With so many unknowns in Washington, few investors want to explicitly short the market. But paying for insurance to protect on the downside is increasingly appealing to many investors.

The S&P 500 sits near all-time highs, which is no small representation of investor confidence. The market believes that the Trump administration’s policy package will boost profits and growth. In turn, stocks have been bid up.

Nobody seems to want to take the other side of that bet – that this administration’s policies won’t boost stocks. Yesterday, provocateur ZeroHedge noted that “short interest in the US equity market’s most liquid ETF has tumbled to its lowest since May 2007.”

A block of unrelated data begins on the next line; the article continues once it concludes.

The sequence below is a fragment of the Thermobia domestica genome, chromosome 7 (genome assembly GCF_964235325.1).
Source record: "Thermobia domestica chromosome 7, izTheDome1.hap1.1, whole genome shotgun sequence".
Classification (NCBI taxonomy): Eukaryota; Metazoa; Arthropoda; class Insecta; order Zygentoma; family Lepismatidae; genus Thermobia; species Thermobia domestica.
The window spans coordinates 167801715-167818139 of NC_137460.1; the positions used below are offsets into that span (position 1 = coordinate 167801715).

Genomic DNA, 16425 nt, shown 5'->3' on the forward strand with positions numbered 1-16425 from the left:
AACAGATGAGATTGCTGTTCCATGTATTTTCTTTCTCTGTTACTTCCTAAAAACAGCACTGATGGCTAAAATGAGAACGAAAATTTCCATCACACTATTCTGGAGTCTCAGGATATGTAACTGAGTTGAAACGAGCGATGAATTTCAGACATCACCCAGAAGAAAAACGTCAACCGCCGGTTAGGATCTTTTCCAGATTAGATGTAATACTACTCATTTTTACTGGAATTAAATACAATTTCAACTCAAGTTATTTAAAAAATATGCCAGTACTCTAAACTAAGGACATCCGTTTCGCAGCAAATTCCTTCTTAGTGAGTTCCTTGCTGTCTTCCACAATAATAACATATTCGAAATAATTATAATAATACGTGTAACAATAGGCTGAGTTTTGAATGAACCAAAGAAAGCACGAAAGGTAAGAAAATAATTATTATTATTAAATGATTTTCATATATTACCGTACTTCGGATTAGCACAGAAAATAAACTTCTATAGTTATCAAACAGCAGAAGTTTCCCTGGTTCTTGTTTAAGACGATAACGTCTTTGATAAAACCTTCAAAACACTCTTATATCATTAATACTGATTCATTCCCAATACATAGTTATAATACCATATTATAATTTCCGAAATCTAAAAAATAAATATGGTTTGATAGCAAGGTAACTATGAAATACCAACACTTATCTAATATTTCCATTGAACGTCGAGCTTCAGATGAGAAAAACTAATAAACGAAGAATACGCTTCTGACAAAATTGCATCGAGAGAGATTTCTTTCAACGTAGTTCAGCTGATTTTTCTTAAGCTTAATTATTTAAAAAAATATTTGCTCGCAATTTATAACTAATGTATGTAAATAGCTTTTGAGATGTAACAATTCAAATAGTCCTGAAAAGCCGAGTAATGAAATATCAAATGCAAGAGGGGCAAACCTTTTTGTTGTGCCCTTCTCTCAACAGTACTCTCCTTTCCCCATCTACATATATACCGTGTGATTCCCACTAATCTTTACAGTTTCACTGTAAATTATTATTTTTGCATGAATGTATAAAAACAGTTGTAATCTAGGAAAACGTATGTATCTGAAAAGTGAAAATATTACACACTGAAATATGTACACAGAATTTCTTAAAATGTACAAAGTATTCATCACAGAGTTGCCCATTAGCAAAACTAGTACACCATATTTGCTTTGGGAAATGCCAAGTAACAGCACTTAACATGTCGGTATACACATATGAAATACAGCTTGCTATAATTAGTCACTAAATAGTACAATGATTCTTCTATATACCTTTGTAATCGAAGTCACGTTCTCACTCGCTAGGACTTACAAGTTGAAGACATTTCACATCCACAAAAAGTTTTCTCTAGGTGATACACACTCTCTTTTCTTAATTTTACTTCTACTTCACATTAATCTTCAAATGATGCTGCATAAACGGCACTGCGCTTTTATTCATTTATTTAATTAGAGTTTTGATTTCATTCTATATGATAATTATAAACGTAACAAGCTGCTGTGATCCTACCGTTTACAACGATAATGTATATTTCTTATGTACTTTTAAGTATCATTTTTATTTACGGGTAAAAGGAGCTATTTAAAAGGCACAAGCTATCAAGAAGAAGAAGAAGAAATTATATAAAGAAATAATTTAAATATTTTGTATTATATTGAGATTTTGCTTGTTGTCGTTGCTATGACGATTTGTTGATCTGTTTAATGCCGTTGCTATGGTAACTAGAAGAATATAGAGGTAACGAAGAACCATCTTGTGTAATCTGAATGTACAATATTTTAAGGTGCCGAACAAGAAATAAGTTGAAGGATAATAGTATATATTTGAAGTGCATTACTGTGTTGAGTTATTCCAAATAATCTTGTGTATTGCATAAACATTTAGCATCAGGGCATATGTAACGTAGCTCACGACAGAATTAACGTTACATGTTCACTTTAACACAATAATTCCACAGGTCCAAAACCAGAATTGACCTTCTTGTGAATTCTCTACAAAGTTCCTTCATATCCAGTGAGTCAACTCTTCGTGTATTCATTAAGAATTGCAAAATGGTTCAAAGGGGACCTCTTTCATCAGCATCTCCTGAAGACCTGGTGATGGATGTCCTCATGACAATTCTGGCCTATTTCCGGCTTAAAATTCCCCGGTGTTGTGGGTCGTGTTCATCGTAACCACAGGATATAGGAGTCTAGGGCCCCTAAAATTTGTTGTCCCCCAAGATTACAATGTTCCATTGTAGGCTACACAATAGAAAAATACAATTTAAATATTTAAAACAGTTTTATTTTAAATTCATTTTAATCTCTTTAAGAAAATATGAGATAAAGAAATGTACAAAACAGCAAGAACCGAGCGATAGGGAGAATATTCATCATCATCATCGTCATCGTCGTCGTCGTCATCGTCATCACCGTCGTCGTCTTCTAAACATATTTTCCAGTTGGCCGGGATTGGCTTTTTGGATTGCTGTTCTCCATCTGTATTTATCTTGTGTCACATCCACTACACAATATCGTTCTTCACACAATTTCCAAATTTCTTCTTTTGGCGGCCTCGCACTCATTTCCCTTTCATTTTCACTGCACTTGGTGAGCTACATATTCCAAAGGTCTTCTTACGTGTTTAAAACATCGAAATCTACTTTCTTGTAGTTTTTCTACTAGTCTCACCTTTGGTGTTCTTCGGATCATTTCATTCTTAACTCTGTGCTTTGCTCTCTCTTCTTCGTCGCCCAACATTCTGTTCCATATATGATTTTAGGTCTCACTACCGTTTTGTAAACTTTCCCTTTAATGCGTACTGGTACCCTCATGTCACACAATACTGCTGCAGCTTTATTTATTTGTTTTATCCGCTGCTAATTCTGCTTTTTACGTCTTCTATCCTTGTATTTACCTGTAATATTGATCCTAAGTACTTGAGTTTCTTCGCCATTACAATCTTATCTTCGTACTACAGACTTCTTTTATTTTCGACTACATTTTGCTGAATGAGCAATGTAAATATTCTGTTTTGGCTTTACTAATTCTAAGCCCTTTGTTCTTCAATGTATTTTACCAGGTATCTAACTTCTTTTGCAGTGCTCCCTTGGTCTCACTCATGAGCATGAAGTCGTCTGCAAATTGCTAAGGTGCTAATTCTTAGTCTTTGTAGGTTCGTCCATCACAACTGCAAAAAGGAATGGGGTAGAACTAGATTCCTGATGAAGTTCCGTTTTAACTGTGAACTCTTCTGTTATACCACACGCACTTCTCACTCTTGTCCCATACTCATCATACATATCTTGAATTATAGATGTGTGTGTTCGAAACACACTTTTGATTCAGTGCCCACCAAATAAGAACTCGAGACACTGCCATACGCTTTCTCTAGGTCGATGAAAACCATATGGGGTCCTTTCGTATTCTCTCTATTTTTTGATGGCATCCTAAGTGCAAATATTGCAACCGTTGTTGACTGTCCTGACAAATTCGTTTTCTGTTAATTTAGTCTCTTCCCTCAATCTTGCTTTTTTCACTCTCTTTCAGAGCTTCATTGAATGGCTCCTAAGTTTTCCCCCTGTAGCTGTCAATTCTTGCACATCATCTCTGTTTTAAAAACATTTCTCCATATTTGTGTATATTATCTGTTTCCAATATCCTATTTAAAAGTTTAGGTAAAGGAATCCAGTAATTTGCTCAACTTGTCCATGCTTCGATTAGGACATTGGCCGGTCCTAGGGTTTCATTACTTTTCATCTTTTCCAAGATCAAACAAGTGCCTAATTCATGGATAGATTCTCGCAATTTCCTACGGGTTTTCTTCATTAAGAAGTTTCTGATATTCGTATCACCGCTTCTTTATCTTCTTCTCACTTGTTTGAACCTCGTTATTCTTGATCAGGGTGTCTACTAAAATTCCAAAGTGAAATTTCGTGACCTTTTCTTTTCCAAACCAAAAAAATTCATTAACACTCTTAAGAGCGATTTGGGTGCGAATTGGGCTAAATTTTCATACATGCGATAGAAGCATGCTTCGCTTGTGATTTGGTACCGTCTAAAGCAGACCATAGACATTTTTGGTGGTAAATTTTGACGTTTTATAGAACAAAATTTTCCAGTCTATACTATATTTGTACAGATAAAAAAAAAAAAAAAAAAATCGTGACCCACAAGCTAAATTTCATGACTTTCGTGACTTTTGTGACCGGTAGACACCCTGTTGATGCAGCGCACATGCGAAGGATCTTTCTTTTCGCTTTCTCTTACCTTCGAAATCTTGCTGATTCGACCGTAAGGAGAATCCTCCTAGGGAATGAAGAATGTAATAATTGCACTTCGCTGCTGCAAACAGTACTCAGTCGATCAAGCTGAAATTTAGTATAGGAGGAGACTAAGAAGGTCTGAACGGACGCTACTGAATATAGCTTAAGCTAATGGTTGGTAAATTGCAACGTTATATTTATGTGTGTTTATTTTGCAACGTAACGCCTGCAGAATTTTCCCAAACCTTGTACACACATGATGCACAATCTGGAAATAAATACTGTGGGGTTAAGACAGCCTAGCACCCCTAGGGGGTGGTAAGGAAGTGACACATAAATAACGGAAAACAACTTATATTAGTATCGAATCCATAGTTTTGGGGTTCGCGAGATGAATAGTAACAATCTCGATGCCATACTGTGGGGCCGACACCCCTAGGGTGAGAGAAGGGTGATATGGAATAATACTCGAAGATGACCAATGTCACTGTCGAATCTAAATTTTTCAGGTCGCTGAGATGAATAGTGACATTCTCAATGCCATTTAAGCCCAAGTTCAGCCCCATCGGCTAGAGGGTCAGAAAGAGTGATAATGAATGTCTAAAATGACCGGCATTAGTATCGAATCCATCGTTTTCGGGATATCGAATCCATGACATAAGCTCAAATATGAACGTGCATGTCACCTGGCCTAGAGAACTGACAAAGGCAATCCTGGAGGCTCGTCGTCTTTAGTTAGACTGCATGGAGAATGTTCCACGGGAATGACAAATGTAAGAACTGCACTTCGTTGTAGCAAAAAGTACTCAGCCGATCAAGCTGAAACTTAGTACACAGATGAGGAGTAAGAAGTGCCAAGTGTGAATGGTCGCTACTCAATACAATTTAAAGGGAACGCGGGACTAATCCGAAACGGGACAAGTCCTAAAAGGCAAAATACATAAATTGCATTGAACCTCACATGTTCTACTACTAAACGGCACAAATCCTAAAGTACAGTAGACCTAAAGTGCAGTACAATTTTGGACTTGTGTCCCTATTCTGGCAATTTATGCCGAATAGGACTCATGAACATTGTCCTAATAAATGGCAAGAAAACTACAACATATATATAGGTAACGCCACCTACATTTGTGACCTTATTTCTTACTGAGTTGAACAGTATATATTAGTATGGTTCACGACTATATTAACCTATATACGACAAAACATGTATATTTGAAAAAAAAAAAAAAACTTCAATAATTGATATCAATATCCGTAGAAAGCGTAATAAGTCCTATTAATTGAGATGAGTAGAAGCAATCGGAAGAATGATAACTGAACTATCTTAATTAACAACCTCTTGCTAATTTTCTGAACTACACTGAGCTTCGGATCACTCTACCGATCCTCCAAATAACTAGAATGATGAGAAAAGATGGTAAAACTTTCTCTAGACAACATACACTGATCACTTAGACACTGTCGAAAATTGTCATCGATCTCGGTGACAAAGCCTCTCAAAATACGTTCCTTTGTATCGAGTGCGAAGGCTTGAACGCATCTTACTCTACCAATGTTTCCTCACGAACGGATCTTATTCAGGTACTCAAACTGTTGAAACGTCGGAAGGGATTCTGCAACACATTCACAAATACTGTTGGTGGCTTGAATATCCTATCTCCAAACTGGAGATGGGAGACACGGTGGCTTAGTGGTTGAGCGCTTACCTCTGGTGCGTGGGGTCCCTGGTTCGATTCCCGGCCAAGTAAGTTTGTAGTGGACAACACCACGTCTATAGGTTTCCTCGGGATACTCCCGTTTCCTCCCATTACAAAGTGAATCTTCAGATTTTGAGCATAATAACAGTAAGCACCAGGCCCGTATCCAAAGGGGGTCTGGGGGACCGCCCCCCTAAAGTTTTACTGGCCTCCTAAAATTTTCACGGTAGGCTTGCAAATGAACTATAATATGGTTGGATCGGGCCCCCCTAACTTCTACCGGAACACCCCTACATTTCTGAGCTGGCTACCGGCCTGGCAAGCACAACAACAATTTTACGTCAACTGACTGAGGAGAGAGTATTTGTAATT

Look what the pros are doing

Short interest is a useful indicator, but the put/call ratio of SPX options on the Chicago Board Options Exchange could be closer to the source of truth. This market is made up of the true professionals with big portfolios – your investment managers, endowments, and funds. Many of these institutional investors can’t short stocks, so hedges must come in the form of options. It’s also a far more liquid market for downside protection than simple shorts.

This chart shows the 30-day moving average of the put/call ratio on SPX options on the CBOE. The ratio has surged since late December,  a signal that these investors are hedging against a market correction.

Maybe investors have just hedged with options as market valuations continue to stretch. Or maybe there is a genuine concern for how policy will translate into the market pricing. Either way, this is an interesting indicator to continue to watch.

Cover chart: ZeroHedge